On the Amami Islands of Japan, wonder blooms from a nibble and some droppings.
In February 2020, an amateur naturalist named Yohei Tashiro was walking through the evergreen forests of the islands, situated about halfway between mainland Japan and Taiwan. On the ground, nestled against the roots of a tree, he noticed a cluster of strange, red globes — like strawberries crossed with red cap mushrooms. Even more interesting: Something clearly had been going to town on the ruby-red growths, the fruits of a weird little plant called Balanophora yuwanensis.
A plant oddity, B. yuwanensis does not perform photosynthesis, but rather leaches its energy from the roots of other plants. Technically, it’s a parasite.
While scientists had long figured that B. yuwanensis relied on the wind to spread its seeds, dense plants growing beneath the tree canopy cut down on how much air can blow through the forest. In addition, the plant’s seeds are tightly packed, dry and rather unappealing aside from their vibrant color.
“Yes, I tried it,” said Kenji Suetsugu, an ecologist at Kobe University in Japan, “but it was not sweet and not tasty.”
Birds have been known to eat the fruits, but only sparingly, leaving the scientists to wonder: Could the parasitic plant get around by advertising its seeds to an ancient, endangered and equally weird mammal instead?
Enter the nocturnal Pentalagus furnessi, or Amami rabbit, the world’s only dark-furred wild bunny. In a study published this week in the journal Ecology, Dr. Suetsugu and Hiromu Hashiwaki, a co-author also of Kobe University, posit an evolutionary bargain between Amami rabbits and B. yuwanensis. The root-sucking plants give food in exchange for seed dispersal services — something that has never been documented between a mammal and a parasitic plant.
The five-pound Amami rabbits are sometimes called “living fossils” because their ancestors have died out on mainland China. But on two small, volcanic islands known as Oshima Island and Tokunoshima Island, about 5,000 of the short-eared bunnies soldier on. The International Union for Conservation of Nature considers the species endangered, a result of a combined habitat about 130 square miles, and the ever-present threat of annihilation by nonnative predators on the islands, including mongooses, cats and dogs as well as logging operations by humans.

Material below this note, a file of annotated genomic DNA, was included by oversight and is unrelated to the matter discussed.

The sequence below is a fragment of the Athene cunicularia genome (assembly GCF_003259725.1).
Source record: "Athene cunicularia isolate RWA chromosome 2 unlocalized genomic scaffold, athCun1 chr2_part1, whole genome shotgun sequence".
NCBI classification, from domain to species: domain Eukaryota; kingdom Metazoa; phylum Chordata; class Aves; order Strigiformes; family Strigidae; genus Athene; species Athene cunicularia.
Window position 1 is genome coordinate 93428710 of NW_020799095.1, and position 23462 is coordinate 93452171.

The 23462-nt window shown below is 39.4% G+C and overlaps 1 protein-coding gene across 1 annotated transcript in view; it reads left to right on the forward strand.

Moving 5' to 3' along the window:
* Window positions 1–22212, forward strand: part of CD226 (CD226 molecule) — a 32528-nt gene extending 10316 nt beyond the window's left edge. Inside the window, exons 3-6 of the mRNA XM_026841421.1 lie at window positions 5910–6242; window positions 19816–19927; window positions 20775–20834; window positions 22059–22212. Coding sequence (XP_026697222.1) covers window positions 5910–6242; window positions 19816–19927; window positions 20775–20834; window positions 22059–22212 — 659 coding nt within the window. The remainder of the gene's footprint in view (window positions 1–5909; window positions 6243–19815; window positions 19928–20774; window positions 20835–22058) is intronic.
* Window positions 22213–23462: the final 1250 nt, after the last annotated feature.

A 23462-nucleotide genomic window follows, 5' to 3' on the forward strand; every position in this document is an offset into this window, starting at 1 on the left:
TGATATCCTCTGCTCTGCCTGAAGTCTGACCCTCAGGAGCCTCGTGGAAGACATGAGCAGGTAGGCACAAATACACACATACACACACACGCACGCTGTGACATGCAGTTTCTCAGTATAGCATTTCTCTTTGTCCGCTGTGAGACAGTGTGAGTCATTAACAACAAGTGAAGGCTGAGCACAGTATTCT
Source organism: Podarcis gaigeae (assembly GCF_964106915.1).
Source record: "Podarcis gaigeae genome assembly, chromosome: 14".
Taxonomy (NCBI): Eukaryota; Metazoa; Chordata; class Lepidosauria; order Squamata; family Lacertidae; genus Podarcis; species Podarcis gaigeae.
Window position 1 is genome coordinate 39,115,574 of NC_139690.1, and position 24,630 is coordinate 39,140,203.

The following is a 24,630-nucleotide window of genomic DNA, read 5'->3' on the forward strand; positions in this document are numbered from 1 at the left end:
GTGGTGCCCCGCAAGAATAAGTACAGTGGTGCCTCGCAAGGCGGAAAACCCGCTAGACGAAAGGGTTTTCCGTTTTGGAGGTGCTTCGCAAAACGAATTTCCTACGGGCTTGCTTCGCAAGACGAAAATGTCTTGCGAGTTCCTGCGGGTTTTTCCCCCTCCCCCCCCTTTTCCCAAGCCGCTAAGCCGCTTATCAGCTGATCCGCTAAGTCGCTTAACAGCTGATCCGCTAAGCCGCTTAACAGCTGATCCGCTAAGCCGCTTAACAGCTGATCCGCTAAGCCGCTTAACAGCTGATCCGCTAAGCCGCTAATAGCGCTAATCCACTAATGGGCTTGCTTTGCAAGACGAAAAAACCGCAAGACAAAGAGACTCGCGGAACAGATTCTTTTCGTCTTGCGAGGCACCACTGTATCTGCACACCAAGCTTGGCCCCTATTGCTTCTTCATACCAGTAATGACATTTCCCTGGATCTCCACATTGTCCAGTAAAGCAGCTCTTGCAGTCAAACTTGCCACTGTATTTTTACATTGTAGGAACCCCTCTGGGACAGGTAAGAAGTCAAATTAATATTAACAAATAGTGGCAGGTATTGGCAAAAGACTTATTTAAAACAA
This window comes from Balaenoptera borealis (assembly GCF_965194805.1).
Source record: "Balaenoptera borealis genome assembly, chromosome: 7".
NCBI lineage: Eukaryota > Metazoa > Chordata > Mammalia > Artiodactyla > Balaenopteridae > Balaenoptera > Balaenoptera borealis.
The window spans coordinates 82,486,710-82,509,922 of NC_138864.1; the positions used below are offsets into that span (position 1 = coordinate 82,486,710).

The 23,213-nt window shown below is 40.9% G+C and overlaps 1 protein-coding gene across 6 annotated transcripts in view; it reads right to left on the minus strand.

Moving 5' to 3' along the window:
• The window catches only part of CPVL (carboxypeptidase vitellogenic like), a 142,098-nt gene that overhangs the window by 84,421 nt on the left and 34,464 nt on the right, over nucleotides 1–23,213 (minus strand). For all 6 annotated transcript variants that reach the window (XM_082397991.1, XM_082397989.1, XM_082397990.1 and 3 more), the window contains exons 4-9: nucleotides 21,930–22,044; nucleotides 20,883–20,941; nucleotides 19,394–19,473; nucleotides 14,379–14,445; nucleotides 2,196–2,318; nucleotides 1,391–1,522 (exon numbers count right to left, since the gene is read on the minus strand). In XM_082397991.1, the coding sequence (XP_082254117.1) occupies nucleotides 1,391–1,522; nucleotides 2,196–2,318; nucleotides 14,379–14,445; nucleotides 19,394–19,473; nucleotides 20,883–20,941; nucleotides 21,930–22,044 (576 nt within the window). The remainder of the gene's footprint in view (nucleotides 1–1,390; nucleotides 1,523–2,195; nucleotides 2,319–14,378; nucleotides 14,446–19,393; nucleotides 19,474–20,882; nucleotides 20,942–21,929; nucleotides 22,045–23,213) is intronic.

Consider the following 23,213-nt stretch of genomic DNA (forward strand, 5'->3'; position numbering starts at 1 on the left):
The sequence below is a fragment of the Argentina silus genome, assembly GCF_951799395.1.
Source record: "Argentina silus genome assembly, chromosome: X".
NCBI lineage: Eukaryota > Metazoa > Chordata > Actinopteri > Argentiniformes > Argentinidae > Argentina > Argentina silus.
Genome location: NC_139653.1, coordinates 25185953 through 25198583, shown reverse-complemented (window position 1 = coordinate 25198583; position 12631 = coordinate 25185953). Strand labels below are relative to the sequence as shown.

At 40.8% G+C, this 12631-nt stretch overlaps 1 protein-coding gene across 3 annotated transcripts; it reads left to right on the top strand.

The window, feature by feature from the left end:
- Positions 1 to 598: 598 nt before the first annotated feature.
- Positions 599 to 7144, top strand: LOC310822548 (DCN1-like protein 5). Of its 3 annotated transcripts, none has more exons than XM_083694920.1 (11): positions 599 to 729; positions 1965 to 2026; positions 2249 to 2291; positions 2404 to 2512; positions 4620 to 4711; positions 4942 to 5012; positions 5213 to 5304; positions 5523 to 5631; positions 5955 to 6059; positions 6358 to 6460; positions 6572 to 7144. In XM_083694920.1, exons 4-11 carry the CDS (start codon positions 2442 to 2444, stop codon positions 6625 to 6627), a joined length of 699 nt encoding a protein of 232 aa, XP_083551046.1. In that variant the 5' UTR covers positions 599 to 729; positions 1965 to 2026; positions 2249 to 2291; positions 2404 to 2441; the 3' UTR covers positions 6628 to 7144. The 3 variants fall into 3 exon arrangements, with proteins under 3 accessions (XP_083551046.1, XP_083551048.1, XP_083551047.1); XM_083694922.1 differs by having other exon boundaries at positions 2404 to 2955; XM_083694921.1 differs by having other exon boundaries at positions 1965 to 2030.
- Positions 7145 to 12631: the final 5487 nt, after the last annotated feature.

Amami rabbits hold cultural significance to the people who live on these islands and they are a flagship species for conservation and tourism. But not a lot is known about them, Dr. Suetsugu said.
Acting on a hunch that it was the rabbits gnawing the fruits to their nubs, the scientists trained three infrared camera traps on B. yuwanensis fruit bundles in January 2021. By March, they had an answer.
During the day, pale thrushes and Ryukyu robins visited the bright red fruits, but the birds tended to consume only a little bit of fruit at a time. Invasive rats also infrequently dined on the fruits. But when night fell, the Amami rabbits feasted, sometimes gobbling up a whole, golf-ball-sized globe in a single sitting. Combining the frequency of visits and the amount of fruit consumed, the scientists concluded that the rabbits were the main creatures feeding on the parasitic plants.
To further investigate their hypothesis, the scientists then set out to find Amami rabbit feces in the wild. Examining five pellets — the small sample size a result of the rarity of the species — they confirmed that each one contained at least one viable B. yuwanensis seed. Using a combination of the wild rabbit droppings and Amami rabbits housed at the Kagoshima Hirakawa Zoo, the scientists found that nearly 55 percent of the B. yuwanensis seeds to pass through the animals’ digestive tracts were still viable. Compared with similar studies of the European rabbit, which show an average of just 5 percent viability with 19 other plant species, it would seem the Amami rabbits have greater success planting new seeds.
Most importantly, it’s possible that these bunnies are much more effective parasitic-plant seed dispersers than birds, because of their natural behavior of digging burrows at the base of large trees, where B. yuwanensis requires a host plant’s roots to survive. In other words, the rabbits’ dropping patterns are less random, in the evolutionary eyes of the parasites.
While Amami rabbits and Balanophora plants may not be household names, the study reveals yet another complex relationship that has evolved through the ages, said Dr. Suetsugu. It also hints at the greater toll incurred when we drive species to extinction.
He added: “The loss of the Amami rabbit could also have a ripple effect on the entire ecosystem.”
All the more reason to study the Amamis before they’re gone.